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Efficient Self-Protection and Progress in Curing-Technology

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  • Gilad Sorek

Abstract

The direct medical costs associated with obesity, smoking, and other non-healthy habits are estimated to account for more than 20% of U.S. health spending. Hence, poor health choices induce significant aggregate shift in spending away from treating competing?non preventable?medical risks and from nonmedical consumption. Such a shift in spending distorts relative incentives to innovate in different sectors, through market-size effect. As consumers fail to internalize these aggregate-level externalities, private-prevention is generally inefficient. We show that private prevention is insufficient compared with social optimum, unless technological opportunities to develop cures for preventable diseases are sufficiently superior. Furthermore, under multiple preventable-risks, prevention efforts are biased in favor of the risk with higher potential for curing advances.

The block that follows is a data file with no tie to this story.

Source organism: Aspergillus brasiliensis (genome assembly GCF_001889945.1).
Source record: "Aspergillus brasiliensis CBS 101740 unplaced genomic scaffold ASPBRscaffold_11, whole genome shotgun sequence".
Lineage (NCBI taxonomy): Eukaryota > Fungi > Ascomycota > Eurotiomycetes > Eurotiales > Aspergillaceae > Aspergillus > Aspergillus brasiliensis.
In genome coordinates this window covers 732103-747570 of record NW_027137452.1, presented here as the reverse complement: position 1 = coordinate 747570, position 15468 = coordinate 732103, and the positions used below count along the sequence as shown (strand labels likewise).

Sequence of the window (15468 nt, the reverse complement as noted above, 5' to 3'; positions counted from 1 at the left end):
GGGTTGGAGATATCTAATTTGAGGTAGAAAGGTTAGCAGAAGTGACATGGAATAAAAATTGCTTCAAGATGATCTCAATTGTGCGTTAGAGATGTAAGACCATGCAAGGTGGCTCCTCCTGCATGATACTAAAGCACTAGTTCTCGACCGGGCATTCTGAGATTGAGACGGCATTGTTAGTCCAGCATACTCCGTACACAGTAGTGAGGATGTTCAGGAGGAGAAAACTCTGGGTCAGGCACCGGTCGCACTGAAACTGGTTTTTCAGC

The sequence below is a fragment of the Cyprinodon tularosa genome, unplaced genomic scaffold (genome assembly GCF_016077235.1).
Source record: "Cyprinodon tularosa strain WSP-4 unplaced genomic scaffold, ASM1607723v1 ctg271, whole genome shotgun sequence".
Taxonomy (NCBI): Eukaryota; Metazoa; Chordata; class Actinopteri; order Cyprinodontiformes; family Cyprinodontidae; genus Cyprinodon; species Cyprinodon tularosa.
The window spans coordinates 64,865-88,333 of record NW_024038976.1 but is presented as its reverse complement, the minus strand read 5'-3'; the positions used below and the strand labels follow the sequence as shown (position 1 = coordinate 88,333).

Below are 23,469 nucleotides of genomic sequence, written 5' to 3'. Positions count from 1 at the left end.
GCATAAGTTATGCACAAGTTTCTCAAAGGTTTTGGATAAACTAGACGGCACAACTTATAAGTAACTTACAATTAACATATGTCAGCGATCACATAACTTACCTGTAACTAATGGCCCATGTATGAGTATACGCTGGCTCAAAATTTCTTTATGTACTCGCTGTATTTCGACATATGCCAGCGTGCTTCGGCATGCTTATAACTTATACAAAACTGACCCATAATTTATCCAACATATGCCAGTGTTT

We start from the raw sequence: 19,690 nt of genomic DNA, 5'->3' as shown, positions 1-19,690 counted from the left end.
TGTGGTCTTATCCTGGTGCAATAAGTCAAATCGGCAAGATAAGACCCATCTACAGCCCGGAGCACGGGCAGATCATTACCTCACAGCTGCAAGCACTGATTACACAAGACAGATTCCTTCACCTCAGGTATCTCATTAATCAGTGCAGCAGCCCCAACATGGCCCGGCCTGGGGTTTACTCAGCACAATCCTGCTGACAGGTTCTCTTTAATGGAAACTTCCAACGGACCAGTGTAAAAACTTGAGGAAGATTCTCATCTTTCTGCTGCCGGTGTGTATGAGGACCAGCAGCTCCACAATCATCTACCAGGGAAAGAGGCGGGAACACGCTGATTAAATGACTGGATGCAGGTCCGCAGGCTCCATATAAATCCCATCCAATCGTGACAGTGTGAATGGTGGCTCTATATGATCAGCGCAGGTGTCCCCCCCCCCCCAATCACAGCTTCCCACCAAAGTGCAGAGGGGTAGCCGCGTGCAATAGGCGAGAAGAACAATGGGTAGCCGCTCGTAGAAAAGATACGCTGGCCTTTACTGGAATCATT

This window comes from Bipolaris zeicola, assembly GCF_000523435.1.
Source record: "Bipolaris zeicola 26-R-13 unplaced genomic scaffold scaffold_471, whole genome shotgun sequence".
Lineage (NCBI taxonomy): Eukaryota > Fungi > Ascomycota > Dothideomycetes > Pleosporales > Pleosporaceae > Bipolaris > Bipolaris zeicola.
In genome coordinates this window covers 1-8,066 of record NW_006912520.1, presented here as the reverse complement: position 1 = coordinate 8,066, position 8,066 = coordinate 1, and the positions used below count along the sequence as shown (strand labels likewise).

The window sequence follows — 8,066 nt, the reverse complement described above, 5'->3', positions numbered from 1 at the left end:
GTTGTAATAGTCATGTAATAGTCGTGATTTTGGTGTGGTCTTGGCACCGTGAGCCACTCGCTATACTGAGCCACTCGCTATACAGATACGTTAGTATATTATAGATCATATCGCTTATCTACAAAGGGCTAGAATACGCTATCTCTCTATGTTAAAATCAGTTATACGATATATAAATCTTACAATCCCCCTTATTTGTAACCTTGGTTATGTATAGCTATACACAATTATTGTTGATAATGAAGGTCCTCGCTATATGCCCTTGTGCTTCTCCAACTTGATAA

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Bibliographic Info

Paper provided by Department of Economics, Auburn University in its series Auburn Economics Working Paper Series with number auwp2013-07.

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Date of creation: Apr 2013
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Handle: RePEc:abn:wpaper:auwp2013-07

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Keywords: Self-Protection; Efficient Prevention; Medical Innovation;

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  1. John Cawley & Chad Meyerhoefer, 2010. "The Medical Care Costs of Obesity: An Instrumental Variables Approach," NBER Working Papers 16467, National Bureau of Economic Research, Inc.
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  10. Ellen E. Bouchery & Henrick J. Harwood & Jeffrey J. Sacks & Carol J. Simon & Robert D. Brewer, 2011. "Economic Costs of Excessive Alcohol Consumption in the U.S., 2006," Mathematica Policy Research Reports 7163, Mathematica Policy Research.
  11. Yin, Wesley, 2008. "Market incentives and pharmaceutical innovation," Journal of Health Economics, Elsevier, vol. 27(4), pages 1060-1077, July.
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